Copyright California Democratic Party

In any given election cycle, pundits can usually be caught arguing over whether a particular endorsement really matters. (Would it help Bernie Sanders if Elizabeth Warren backed him? What if the Koch brothers backed Scott Walker? Would voters even notice?) Even if we accept that having a great deal of party endorsements can help a candidate win the nomination, just how much should we expect one endorsement to affect a race?

We found that at least one endorsement really can make a difference: that of a state party.

In a forthcoming paper with Political Research Quarterly (ungated version here), Thad Kousser, Eric McGhee, Scott Lucas, and I look at party endorsements in two different ways, arriving at very similar results. Our first approach was to conduct a survey experiment on 1,000 Californians during the primary in June of 2012. (California has a “top-two” election system, in which candidates of many parties compete against each other in the June primary.) We briefly described to the respondents three fictitious candidates: a “traditional” Democrat, a “business” Democrat, and a Republican. We then randomized an endorsement by the Democratic Party between the two Democrats, and asked voters whom they preferred. The endorsement made a big difference, particularly for the traditional Democrat, whose vote share increased by around nine points when respondents heard that the party backed him.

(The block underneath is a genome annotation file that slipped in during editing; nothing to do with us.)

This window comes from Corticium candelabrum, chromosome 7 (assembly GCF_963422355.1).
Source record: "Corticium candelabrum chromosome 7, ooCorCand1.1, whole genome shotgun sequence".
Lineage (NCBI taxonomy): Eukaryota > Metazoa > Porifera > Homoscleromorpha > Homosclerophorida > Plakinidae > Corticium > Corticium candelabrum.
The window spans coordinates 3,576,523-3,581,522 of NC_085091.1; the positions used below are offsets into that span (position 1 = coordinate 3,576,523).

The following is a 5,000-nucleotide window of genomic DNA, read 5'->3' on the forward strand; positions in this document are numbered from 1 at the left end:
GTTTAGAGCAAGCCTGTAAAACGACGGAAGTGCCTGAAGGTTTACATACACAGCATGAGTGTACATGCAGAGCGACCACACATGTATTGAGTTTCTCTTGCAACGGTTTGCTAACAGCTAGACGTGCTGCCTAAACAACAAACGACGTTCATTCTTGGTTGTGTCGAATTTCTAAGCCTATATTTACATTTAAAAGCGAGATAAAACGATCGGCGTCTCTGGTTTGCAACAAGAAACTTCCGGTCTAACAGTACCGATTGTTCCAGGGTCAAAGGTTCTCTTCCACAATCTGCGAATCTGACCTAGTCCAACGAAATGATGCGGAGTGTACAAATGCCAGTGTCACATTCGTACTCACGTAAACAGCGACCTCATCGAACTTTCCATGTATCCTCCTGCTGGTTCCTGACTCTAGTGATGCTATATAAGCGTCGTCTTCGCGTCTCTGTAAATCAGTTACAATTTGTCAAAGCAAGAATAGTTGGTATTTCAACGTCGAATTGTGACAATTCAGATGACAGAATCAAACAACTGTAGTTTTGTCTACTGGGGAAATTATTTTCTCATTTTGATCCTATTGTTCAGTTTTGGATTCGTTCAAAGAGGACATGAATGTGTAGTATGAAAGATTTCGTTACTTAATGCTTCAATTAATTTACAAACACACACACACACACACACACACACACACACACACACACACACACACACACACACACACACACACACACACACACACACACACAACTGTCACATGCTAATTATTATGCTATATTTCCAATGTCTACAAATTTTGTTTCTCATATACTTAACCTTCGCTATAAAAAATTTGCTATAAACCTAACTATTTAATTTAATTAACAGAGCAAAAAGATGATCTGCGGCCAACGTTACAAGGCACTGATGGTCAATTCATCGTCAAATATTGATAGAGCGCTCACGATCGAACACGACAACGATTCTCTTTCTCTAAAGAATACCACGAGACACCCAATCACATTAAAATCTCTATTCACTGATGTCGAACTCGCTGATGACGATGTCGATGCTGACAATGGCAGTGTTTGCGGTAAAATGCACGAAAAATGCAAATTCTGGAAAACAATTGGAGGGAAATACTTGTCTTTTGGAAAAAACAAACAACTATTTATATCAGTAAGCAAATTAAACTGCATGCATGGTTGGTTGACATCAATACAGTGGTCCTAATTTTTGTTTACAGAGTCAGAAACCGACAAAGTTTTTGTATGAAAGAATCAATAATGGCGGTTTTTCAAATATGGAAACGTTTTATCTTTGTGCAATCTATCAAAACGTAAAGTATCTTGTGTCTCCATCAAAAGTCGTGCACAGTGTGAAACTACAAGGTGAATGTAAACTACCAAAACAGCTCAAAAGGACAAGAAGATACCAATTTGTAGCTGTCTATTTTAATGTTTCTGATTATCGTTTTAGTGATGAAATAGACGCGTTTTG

Our second approach was to examine the actual results of the June 2012 election, looking to see whether endorsed candidates outperformed others. This is tricky to measure, since if you just compare the vote shares received by endorsed candidates with those received by unendorsed ones, you find huge effects: Endorsed candidates seem to do 40 or 50 points better. But that’s because candidates who get endorsements tend to be better candidates to begin with — they’re better fundraisers, better public speakers, are better fits for their districts, etc. The key is to figure out what the endorsement does for these candidates on top of all their other advantages.

To really measure the effect of the endorsement, we had to compare candidates of very similar quality. We did that by collecting the internal party endorsement votes conducted within local Democratic party committees. This way, we could see if candidates who had a lot of support within the party but fell just short of the endorsement threshold did notably worse than those who just passed the threshold. (This research approach is known as regression discontinuity.)

Some results can be seen in the figure below. The internal party endorsement votes are depicted along the horizontal axis (with zero the point at which the endorsement occurs), and the primary vote share lies along the vertical axis.

Copyright Sage Press, Political Research Quarterly

What the graph shows is that the party endorsement mattered. Candidates who just barely eked out endorsements are presumably no better or worse politicians than those who fell just short of it, but the former got a substantially larger chunk of the primary vote than the latter. Depending on how we ran the analysis, we found an endorsement effect of somewhere between seven and 15 points.

This isn’t necessarily an enormous effect. A particularly skilled or lucky candidate could beat the party’s preferred one, but not easily. What this study does show is that those who receive this one endorsement get a substantial advantage in the primary election, and this is an endorsement worth fighting for.

This study also shows that parties are more than just cheerleaders for particular candidates; they can make them or break them. The reason party insiders are usually happy with the sorts of nominees they get is because they play a large role in picking them.

Thad Kousser is a professor of political science at the University of California at San Diego. Scott Lucas is the Politics editor for the Las Vegas Sun.